Six Lessons From The Rise And Fall Of My Startup
Everything started as it so often does: with coffee. Commiserating with another Argentine over a recent experience of lost luggage, we hatched an idea for a suitcase that could never be lost. And so began, in mid 2013, a journey that was to become, although at times indescribably challenging, the best experience of my life.
My background was in sales & manufacturing and I had a small amount of experience in doing business in China; Diego, my co-founder had built a mobile app startup. That very day, I approached another friend to take care of design. Alejo immediately jumped at the thought of creating the suitcase Steve Jobs would have made. The ball was rolling and the very next week I was in China sourcing vendors.
A few industrial drawings and $150k later, we were a bonafide startup. Shenzhen, New York, and Buenos Aires came together at lightning speed to (re)invent what had been for too long a sleepy category. Designs were discussed with TSA and FAA; features weighed and rejected; price points and competitive positioning evaluated; distribution strategy debated. Jumping on the crowdfunding bandwagon, we floated the first version of the product in October 2014 — and were humbled at the response: 10,000 units sold for over $2 million in +110 countries.
Thereafter everything happened in the blink of an eye: Y Combinator, a non-cap valuation round, sales growth, a host of design awards, beautiful offices, so much free press, and a who’s who of celebrities and heads of state with our carry-on rolling behind them. It was like a dream.
And then one day in November 2017, we woke up to a video about a smoking suitcase in an overhead compartment. The suitcase in question was made by a copycat [Chinese] vendor who had bypassed all the safety features and had nothing to do with us. But that did not matter to American Airlines. Nor did it matter that we were compliant with TSA/FAA regulations or that our batteries were smaller than those in most phones/laptops, which did not suffer the same fate. Within weeks the airline issued a blanket ban on smart suitcases that had unremovable batteries. United and Delta soon followed suit and before the end of the month, our business prospects had gone up in smoke.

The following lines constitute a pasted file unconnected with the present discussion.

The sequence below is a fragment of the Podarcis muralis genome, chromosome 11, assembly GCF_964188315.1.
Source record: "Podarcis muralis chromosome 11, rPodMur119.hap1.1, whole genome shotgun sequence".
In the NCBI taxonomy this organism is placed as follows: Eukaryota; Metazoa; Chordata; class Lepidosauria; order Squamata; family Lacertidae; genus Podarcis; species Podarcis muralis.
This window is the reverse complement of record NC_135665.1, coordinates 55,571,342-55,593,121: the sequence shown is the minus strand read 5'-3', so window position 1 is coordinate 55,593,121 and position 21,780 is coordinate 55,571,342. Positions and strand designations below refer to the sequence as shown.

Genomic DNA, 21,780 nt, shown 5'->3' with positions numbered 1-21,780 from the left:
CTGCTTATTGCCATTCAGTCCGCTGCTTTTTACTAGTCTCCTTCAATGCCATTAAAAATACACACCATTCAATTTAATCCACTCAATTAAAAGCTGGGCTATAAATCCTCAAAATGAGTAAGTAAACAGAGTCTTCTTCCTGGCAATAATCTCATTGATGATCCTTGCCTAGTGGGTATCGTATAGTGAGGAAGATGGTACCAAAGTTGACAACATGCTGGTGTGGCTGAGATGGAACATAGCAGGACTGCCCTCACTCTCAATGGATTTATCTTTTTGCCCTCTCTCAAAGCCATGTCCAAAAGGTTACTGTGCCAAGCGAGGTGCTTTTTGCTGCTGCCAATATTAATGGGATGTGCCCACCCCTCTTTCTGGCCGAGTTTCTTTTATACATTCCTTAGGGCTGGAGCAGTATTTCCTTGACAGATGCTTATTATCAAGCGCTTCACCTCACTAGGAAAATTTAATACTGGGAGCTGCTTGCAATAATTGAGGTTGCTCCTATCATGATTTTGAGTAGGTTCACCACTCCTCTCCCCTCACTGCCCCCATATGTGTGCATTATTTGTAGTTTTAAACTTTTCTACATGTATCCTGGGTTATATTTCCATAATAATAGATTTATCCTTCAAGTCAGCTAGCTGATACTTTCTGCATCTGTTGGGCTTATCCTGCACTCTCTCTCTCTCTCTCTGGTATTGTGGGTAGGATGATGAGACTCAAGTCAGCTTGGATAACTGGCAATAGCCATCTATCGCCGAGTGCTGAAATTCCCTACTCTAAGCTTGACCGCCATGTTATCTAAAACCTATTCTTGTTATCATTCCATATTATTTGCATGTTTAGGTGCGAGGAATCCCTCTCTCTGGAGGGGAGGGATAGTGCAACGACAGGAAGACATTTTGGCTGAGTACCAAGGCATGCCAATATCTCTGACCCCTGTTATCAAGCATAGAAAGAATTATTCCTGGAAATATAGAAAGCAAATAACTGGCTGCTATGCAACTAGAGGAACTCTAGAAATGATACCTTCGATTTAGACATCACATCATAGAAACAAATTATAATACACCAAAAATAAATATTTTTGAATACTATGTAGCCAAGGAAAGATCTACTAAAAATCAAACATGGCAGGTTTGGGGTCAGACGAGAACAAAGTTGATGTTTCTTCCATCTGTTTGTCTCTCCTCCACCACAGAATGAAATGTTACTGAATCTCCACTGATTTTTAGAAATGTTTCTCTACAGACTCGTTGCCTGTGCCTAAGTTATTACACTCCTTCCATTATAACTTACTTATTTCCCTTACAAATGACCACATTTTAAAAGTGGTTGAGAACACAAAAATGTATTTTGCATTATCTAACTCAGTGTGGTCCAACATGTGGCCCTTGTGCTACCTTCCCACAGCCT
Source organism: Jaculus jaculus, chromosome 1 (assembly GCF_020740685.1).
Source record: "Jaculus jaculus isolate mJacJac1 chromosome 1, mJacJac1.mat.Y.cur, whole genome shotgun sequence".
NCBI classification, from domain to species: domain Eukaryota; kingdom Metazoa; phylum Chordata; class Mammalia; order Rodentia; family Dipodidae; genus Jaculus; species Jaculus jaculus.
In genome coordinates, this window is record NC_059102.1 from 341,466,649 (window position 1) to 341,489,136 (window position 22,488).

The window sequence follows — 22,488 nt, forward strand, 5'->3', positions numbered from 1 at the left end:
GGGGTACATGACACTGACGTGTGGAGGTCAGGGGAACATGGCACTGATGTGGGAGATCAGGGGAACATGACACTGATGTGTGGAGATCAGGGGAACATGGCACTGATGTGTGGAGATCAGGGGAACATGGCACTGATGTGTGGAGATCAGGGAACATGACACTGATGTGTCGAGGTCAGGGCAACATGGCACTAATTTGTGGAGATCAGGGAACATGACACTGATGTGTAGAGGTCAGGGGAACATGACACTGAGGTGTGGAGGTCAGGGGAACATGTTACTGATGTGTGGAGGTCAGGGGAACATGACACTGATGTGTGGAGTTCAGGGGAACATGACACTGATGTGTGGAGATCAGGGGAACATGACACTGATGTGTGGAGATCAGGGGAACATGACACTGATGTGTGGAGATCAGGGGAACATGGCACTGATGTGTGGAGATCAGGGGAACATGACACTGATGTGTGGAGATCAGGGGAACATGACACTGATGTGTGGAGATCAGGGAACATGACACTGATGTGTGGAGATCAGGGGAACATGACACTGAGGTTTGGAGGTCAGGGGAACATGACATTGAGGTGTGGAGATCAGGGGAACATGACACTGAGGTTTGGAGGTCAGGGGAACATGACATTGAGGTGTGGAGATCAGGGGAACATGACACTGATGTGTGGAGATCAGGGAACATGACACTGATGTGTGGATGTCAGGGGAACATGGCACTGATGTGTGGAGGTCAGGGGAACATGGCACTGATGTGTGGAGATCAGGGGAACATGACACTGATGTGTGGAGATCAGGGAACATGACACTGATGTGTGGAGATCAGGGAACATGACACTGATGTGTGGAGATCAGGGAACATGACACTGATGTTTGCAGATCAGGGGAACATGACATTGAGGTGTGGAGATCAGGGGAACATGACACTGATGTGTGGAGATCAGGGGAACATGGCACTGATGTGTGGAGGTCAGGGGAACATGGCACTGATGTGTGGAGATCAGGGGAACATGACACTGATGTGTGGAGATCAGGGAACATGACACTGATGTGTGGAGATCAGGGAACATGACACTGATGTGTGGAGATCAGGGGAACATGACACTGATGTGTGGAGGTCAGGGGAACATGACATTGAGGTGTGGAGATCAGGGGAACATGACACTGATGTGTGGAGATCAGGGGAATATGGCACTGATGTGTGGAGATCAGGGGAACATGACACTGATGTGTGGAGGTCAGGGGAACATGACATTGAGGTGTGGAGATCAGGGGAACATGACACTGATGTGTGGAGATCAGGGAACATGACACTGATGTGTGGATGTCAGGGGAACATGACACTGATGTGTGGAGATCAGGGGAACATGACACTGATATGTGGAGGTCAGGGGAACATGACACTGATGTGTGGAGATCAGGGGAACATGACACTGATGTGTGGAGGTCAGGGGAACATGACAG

We had recently concluded the successful launch of our expanded product line (Series2), had sold tens of thousands of bags, our operations in China were more solid than ever, and we were preparing an aggressive marketing campaign for Christmas season. We were also in the midst of a funding round, which, like the smoldering luggage, went up in smoke. Within a few weeks, we had let go 90% of our team members and a few months later, sold the company to TravelPro.
Today, six months after that sale, I wanted to share the lessons I have learned to help other founders who may be heading down a similar path.
- The How Matters. Be open and transparent with shareholders, employees, and clients.
When things started falling apart, we did our best to communicate with our investors, clients, employees, and partners, but in between, there were many hard decision to make. Really hard. These were the worst moments of my entrepreneurial life. I’m proud of the way we managed it, but I still feel we could have communicated better, especially with respect to some of the employees who risked and dedicated so much to help a dream a come true. It was also difficult to have to tell customers, who had purchased bags that we would not be able to deliver. Their support, after all, was the major reason for our early success.